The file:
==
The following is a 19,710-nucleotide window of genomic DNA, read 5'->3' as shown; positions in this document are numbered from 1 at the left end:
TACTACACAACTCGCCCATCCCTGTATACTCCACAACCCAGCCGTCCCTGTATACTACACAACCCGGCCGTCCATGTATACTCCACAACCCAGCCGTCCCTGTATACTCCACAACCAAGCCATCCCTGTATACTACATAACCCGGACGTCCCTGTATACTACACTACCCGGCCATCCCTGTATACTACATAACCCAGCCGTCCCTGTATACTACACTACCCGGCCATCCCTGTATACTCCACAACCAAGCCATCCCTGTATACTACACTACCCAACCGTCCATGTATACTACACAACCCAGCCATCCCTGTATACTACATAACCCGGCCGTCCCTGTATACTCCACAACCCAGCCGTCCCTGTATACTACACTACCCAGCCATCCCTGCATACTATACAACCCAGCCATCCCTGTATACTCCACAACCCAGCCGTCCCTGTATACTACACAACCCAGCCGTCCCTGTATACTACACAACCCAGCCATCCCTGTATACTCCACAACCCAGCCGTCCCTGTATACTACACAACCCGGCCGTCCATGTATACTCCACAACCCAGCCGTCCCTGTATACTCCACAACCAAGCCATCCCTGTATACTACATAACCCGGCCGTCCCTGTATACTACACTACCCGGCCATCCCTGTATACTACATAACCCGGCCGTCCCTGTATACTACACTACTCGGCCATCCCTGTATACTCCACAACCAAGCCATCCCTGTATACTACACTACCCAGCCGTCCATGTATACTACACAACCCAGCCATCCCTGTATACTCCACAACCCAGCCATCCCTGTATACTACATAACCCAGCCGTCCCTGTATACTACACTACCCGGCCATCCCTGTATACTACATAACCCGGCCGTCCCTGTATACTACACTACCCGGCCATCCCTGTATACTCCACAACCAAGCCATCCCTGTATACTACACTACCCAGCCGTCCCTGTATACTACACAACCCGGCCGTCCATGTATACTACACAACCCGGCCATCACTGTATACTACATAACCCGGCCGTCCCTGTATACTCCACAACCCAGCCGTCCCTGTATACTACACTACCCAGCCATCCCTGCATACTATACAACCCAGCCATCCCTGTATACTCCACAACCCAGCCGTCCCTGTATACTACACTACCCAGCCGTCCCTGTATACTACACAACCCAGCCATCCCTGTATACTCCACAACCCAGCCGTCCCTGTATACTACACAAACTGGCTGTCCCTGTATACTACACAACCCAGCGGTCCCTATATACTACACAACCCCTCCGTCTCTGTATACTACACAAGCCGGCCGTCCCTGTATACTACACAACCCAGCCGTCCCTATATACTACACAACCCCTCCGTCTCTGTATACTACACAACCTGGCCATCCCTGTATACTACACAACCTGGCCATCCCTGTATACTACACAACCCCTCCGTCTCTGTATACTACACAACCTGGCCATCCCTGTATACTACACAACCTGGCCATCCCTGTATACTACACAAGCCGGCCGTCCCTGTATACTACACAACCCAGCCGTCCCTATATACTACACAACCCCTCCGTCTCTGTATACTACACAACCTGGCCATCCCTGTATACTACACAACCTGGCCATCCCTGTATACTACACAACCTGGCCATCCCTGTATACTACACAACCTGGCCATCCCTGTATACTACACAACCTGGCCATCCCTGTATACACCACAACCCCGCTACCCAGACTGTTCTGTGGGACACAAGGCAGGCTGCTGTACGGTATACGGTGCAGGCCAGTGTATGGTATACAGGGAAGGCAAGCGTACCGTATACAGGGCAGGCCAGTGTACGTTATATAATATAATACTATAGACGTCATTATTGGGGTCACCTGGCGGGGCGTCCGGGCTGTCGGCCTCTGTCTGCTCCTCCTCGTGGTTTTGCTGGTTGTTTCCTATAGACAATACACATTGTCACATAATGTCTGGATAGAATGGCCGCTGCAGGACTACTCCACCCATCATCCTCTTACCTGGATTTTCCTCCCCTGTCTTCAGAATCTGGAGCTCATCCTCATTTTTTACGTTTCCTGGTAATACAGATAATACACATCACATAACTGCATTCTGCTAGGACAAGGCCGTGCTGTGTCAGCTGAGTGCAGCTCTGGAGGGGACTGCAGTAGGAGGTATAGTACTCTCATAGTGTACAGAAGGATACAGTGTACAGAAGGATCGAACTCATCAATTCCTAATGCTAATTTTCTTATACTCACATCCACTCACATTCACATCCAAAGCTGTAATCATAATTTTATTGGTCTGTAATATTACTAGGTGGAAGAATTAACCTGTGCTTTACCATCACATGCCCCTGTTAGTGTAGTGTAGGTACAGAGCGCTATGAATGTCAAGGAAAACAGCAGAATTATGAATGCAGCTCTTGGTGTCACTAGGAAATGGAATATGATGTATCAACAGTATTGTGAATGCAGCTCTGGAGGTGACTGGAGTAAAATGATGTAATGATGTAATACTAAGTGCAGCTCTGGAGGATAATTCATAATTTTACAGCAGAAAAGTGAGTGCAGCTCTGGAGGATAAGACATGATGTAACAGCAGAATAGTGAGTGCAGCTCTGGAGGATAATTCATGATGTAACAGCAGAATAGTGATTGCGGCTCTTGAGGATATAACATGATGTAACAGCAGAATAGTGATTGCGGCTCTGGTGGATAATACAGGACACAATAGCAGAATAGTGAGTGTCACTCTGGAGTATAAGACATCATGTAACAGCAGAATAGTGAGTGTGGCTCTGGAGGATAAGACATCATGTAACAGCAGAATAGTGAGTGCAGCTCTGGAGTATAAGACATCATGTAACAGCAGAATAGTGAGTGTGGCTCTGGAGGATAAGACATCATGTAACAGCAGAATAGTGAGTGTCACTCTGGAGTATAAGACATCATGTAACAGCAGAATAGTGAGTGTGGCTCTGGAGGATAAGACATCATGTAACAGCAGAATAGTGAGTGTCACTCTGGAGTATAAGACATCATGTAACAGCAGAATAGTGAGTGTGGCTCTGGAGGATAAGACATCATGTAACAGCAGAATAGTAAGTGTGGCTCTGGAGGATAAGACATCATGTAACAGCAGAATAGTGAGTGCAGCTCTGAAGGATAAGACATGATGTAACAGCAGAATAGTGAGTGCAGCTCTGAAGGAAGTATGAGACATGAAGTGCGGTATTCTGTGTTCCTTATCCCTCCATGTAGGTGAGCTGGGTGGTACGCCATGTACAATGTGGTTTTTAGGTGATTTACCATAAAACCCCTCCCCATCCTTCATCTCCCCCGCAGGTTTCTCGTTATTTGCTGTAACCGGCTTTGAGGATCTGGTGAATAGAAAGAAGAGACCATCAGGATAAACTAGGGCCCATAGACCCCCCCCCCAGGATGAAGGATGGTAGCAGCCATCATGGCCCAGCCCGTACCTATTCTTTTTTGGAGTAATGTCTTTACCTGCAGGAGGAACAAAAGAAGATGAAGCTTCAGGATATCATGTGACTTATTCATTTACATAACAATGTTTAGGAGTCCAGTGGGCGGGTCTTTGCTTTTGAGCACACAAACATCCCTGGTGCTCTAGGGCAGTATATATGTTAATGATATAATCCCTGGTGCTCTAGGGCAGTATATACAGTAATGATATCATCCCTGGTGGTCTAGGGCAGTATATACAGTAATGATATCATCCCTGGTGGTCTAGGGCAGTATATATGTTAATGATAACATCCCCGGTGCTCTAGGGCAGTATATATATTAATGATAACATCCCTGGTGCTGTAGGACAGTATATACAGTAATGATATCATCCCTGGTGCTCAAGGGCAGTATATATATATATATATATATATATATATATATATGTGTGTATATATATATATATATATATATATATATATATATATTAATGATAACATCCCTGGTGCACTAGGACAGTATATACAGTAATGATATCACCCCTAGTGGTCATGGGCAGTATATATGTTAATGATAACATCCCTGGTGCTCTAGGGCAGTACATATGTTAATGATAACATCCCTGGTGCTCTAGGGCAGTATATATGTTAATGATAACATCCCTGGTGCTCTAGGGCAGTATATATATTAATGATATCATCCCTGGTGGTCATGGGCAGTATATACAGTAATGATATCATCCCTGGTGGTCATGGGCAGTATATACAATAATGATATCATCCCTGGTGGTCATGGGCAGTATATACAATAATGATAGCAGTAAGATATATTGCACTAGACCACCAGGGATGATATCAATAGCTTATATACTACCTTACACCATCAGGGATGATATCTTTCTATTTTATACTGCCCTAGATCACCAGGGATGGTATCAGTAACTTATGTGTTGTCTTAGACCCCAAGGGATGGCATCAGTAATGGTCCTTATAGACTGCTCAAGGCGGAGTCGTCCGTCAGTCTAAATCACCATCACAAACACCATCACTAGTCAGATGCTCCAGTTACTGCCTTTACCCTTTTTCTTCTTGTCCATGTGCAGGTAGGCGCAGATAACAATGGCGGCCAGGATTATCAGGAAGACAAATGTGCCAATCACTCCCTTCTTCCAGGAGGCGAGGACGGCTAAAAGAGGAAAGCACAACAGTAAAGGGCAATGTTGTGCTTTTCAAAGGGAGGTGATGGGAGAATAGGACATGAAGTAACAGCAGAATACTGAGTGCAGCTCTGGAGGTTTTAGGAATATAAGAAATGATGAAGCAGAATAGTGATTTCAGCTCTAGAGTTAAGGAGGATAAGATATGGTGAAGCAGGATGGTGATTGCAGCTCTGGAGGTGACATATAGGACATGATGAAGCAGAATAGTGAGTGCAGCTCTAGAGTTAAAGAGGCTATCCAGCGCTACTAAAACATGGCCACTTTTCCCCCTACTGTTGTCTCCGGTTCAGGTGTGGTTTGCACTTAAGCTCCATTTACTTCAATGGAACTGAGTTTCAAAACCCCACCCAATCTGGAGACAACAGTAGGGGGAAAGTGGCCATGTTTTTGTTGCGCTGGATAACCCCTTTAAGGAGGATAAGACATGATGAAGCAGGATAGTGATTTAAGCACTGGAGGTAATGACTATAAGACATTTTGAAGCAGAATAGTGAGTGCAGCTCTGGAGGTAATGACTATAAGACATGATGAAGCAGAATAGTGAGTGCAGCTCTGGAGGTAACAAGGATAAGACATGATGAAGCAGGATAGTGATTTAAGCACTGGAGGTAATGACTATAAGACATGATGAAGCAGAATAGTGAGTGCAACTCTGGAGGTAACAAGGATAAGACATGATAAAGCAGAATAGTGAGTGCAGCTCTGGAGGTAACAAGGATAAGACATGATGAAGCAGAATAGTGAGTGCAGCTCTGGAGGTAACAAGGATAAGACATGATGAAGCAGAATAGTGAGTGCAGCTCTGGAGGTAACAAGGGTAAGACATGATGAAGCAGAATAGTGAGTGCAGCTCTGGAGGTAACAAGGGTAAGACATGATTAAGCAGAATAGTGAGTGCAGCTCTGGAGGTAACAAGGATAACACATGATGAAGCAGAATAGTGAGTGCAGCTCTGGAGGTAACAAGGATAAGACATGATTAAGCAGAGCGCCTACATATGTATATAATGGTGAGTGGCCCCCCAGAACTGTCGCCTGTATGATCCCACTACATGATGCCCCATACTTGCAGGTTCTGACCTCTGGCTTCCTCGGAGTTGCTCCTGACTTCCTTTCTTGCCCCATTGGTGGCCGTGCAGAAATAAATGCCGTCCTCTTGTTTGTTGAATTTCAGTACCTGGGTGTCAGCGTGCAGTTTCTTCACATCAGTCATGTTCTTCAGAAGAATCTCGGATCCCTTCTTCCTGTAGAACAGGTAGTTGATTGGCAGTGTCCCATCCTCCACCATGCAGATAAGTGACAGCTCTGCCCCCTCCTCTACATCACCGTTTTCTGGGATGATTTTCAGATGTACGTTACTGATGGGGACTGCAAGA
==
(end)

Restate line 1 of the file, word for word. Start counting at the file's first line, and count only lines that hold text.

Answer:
The following is a 19,710-nucleotide window of genomic DNA, read 5'->3' as shown; positions in this document are numbered from 1 at the left end: